A geographic-targeting company slapped Google with a lawsuit this week that alleges the search giant broke a licensing agreement.
The suit, filed in U.S. District Court in Atlanta, claims that Google improperly used Digital Envoy's geographic-location technology to serve paid listings on third-party sites. The Norcross, GA, company said Google licensed its technology in November 2000, but that the contract let Google use the technology only on its Web site, not other sites.
At issue is Digital Envoy's IP Intelligence, a tool that determines an Internet user's geographic location based on a computer's Internet protocol address. Digital Envoy alleges Google uses the technology to let advertisers target their search listings to specific countries and, within the United States, to 210 regional areas, based on a searcher's IP location.
According to the lawsuit, Google pays Digital Envoy $8,000 monthly for the technology license. At the time of the deal, Google used it to serve paid listings on its own site; later, it began providing paid search for other sites, including AOL and Ask Jeeves.
Digital Envoy alleges the license did not cover its use on such affiliated sites. It claims that Google further violated this restriction with the launch of its AdSense contextual paid listings program, which displays paid links on content pages for thousands of Web sites. According to the suit, the Digital Envoy-Google agreement from November 2000 covered only “information search.” Digital Envoy claims AdSense falls outside this.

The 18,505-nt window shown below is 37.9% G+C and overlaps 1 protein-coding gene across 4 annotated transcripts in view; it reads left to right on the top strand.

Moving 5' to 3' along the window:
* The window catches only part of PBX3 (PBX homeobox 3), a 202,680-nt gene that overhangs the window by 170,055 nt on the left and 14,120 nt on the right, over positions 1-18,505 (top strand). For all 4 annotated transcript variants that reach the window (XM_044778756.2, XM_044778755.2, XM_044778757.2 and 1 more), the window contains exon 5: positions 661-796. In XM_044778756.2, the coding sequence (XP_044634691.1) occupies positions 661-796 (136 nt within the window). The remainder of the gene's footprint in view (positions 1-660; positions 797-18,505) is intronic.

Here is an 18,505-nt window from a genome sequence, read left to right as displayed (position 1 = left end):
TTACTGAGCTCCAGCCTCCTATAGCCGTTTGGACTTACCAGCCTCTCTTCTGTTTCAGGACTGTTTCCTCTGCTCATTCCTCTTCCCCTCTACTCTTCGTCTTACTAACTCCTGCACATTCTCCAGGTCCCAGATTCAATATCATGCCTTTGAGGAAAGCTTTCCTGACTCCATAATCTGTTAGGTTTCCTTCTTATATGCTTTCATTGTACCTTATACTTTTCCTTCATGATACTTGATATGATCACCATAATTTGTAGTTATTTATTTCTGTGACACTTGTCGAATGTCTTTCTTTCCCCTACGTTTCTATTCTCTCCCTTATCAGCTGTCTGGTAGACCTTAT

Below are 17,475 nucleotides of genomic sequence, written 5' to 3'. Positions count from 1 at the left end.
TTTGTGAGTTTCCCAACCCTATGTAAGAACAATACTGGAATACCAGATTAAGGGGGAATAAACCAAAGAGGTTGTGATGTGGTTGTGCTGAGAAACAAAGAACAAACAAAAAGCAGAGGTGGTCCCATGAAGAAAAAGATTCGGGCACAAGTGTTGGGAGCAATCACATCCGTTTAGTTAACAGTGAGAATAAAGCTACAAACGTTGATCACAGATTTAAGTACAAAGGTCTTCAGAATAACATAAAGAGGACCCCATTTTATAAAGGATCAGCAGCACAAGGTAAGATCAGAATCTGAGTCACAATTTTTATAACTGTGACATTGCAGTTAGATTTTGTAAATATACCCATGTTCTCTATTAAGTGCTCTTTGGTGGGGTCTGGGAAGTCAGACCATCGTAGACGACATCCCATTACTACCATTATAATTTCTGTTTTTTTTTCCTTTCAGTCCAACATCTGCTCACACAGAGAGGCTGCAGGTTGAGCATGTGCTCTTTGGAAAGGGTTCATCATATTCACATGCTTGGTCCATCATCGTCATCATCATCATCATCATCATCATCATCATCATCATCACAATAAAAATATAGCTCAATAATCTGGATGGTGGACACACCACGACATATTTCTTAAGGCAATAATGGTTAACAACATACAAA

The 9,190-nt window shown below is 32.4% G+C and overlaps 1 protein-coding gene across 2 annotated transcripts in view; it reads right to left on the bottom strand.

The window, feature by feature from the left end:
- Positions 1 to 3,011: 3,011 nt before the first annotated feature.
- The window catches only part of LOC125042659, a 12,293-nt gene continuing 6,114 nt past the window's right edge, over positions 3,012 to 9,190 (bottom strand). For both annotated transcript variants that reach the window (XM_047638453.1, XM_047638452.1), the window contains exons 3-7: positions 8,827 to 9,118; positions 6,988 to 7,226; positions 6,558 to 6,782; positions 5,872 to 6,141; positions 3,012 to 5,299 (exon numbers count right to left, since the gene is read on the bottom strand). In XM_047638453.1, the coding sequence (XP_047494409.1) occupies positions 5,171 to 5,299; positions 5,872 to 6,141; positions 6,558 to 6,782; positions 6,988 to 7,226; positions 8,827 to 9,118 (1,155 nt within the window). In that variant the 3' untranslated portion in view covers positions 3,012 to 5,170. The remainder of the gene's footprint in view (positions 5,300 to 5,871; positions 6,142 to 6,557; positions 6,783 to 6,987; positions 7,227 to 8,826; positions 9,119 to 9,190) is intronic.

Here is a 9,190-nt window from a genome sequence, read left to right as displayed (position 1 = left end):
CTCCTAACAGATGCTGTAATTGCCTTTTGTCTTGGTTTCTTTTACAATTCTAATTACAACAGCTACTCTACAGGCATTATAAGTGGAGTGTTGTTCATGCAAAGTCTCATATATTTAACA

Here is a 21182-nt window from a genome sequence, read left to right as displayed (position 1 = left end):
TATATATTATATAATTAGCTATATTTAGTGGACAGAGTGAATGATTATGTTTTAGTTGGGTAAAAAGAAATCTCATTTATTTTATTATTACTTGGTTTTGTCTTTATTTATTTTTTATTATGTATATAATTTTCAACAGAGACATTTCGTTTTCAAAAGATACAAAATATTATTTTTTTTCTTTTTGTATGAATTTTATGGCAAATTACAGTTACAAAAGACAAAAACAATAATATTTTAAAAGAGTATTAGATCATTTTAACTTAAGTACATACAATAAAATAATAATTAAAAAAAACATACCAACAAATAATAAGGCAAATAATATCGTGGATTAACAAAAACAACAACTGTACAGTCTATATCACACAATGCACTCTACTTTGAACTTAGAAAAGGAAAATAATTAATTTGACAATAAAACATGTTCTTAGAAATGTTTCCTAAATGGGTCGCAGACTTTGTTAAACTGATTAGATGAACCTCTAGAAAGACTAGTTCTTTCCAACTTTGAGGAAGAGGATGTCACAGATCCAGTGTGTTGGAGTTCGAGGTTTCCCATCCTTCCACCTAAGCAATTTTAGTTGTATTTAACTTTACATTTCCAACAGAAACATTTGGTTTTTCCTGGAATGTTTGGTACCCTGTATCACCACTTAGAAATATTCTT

Tim Kratz, a lawyer with McGuireWoods, an Atlanta law firm representing Digital Envoy, said the company had the right to cancel the licensing agreement, but that it had not chosen to do so.
“We'll go through the courts if we need to,” he said. “A go-forward, working relationship with Google is something we'd still prefer.”
Kratz said Google offered to increase its monthly license fee to $12,000, which was rejected as insufficient. In its suit, Digital Envoy requests an injunction against Google using its geo-targeting technology on third-party Web sites and unspecified damages.
“We're looking to be compensated for the money they've made using our technology on those sites,” he said.
A Google spokesman said the company does not comment on pending litigation.
Brian Morrissey covers search marketing for DM News.com. To keep up with the latest search marketing news subscribe to our free e-mail weekly newsletter Search Engine Marketing by visiting //www.dmnews.com/cgi-bin/newslettersub.cgi .